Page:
Tony Blair has been accused by the Government's sleaze watchdog of failing to do enough to restore public trust in government, following the cash-for-honours scandal.
Sir Alistair Graham has criticised Mr Blair's ethical record and called for urgent action to restore trust in public life.
The chairman of the Committee on Standards in Public Life said he fears that Mr Blair's plans to review funding of political parties will not restore the confidence of the public. He wants the public to be able to give their views on how political parties are funded, to avoid a "stitch-up" between the parties.
Sir Alistair is understood to be frustrated by the lack of commitment by Mr Blair to ethical issues. He recently met Gordon Brown for a private meeting and is said to have been impressed by the Chancellor's interest in restoring public confidence in the Government.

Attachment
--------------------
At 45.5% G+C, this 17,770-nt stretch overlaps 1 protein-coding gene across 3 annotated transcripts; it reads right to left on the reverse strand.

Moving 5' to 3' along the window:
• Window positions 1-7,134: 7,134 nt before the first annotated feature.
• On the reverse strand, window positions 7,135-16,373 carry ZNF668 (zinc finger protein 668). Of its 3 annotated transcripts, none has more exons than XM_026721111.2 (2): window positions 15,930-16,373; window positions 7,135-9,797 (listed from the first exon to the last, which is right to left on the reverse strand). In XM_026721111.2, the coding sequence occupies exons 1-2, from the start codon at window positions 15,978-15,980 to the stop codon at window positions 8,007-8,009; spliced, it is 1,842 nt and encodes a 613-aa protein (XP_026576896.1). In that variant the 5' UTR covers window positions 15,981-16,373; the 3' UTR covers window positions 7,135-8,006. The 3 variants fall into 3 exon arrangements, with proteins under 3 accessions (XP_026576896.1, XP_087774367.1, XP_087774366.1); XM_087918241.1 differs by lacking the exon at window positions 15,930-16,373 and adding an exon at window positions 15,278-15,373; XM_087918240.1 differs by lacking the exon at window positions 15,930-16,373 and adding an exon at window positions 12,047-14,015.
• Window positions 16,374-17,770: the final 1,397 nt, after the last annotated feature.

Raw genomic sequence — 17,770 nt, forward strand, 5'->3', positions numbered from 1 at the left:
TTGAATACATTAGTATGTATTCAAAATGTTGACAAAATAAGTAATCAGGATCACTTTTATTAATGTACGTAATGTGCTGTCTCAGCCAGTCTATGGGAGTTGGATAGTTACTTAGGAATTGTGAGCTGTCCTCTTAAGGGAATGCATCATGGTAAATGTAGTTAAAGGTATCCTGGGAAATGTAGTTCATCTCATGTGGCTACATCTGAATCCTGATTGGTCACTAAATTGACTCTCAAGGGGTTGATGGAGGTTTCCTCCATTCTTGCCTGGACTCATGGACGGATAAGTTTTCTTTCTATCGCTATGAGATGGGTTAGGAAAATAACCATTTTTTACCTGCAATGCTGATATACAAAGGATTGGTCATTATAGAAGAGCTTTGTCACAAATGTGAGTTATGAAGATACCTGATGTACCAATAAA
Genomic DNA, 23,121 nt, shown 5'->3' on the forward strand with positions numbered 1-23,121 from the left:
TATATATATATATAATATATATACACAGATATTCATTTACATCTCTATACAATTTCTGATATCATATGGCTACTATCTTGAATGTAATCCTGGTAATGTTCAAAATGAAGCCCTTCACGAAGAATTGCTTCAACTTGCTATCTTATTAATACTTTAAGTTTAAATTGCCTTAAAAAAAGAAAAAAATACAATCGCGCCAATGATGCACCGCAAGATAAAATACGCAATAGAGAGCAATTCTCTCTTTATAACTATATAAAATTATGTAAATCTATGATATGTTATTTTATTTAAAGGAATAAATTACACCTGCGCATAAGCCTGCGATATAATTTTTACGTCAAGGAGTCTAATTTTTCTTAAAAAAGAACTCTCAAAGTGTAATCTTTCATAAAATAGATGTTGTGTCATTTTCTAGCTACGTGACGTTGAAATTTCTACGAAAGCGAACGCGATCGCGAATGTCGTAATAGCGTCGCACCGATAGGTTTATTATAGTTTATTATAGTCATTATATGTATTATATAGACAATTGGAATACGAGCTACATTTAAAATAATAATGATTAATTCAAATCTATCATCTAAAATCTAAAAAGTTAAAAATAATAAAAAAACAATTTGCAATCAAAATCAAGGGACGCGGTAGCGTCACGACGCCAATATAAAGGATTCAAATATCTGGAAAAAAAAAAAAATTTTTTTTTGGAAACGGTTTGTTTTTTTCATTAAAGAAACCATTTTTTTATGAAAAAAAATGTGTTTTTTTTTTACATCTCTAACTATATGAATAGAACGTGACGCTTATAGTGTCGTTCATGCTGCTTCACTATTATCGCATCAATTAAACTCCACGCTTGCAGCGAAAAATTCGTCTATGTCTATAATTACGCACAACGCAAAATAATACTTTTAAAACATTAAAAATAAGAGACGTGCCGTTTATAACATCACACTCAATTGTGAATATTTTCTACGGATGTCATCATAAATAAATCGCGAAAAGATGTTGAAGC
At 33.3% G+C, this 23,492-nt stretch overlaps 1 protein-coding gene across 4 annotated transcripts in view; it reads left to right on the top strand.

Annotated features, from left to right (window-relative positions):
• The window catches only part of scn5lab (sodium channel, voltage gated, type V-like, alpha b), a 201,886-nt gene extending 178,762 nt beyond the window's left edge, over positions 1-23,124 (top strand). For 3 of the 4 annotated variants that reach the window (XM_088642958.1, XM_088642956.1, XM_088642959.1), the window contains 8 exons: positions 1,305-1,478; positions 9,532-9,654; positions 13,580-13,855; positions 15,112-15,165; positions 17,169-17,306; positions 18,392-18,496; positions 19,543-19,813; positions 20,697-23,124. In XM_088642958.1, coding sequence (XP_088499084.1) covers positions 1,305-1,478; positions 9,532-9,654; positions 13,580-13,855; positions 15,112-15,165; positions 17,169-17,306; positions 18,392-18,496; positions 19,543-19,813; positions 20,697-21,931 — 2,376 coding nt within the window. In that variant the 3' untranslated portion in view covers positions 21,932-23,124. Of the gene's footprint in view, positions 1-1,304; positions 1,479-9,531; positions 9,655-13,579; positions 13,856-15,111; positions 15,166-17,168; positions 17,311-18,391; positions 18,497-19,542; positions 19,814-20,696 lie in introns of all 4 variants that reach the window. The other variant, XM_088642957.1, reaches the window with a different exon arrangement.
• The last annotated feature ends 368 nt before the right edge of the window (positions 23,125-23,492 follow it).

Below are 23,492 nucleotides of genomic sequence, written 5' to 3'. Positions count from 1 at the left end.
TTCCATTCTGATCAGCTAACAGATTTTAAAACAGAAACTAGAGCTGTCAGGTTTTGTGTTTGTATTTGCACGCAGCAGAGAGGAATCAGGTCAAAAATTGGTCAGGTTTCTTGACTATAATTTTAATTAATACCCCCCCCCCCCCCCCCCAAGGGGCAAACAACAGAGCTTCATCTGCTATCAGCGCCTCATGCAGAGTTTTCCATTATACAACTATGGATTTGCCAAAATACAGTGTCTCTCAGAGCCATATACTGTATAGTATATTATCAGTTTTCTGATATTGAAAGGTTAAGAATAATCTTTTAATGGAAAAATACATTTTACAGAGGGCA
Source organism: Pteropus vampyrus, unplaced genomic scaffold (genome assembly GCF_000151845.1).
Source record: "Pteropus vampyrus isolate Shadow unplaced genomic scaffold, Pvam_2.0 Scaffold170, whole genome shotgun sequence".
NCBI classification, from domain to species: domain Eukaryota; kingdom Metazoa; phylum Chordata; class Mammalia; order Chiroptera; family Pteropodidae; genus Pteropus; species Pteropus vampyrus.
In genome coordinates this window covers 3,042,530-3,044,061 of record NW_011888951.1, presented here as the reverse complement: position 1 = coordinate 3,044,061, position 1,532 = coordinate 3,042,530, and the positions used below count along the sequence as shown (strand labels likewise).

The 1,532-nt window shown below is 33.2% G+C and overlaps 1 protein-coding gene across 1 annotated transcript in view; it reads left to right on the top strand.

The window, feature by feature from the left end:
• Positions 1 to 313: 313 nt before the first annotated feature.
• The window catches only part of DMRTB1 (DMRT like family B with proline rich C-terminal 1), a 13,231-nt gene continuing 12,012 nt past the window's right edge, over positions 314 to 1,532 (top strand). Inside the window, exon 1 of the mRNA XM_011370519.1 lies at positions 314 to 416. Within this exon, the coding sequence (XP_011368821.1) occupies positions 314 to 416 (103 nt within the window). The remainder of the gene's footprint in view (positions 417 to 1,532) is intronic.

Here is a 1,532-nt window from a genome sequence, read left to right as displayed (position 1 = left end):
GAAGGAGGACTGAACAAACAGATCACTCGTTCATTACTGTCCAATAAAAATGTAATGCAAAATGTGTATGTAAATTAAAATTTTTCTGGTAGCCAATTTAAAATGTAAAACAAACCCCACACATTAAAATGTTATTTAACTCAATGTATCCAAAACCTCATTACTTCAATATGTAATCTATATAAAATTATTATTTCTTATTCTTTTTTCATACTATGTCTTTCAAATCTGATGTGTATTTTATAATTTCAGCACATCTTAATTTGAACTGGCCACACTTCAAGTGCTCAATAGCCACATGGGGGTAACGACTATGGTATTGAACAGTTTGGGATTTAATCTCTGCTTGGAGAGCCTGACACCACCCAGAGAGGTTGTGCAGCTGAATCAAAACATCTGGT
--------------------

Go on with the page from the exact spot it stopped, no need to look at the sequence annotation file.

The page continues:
Sources close to Sir Alistair said the sleaze watchdog was now hopeful that Mr Brown would inject more energy into resolving sleaze issues if he becomes prime minister. "Gordon Brown obviously takes standards issues seriously," said one source close to Sir Alistair.
At a meeting of the Committee on Standards in Public Life last week, Sir Alistair expressed his frustration at a string of scandals. Committee members believe that Mr Blair's pledge in 1997 to be "purer than pure" on ethical issues in government is in jeopardy. Sir Alistair's intervention will embarrass Mr Blair whose image has been damaged by the loans-for-peerages affair.
In an interview with The Sunday Times, Sir Alistair criticised the Prime Minister for treating standards as a "minor issue, not worthy of serious consideration". He accused Mr Blair of "a major error of judgement".
Police are currently investigating the Government's decision to offer peerages to millionaires who had donated to the party and lent it money.
Sir Alistair told friends last week that he is worried by the impact of the cash-for-peerages affair on public life. "He is really worried that Downing Street has not taken these issues seriously enough and has even damaged the Government's standing," one friend said.
Polls have shown a huge public backlash following the cash- for-honours affair. A poll for today's Sunday Telegraph shows that 54 per cent believe peerages were offered in return for donations or loans to Labour.Reuse content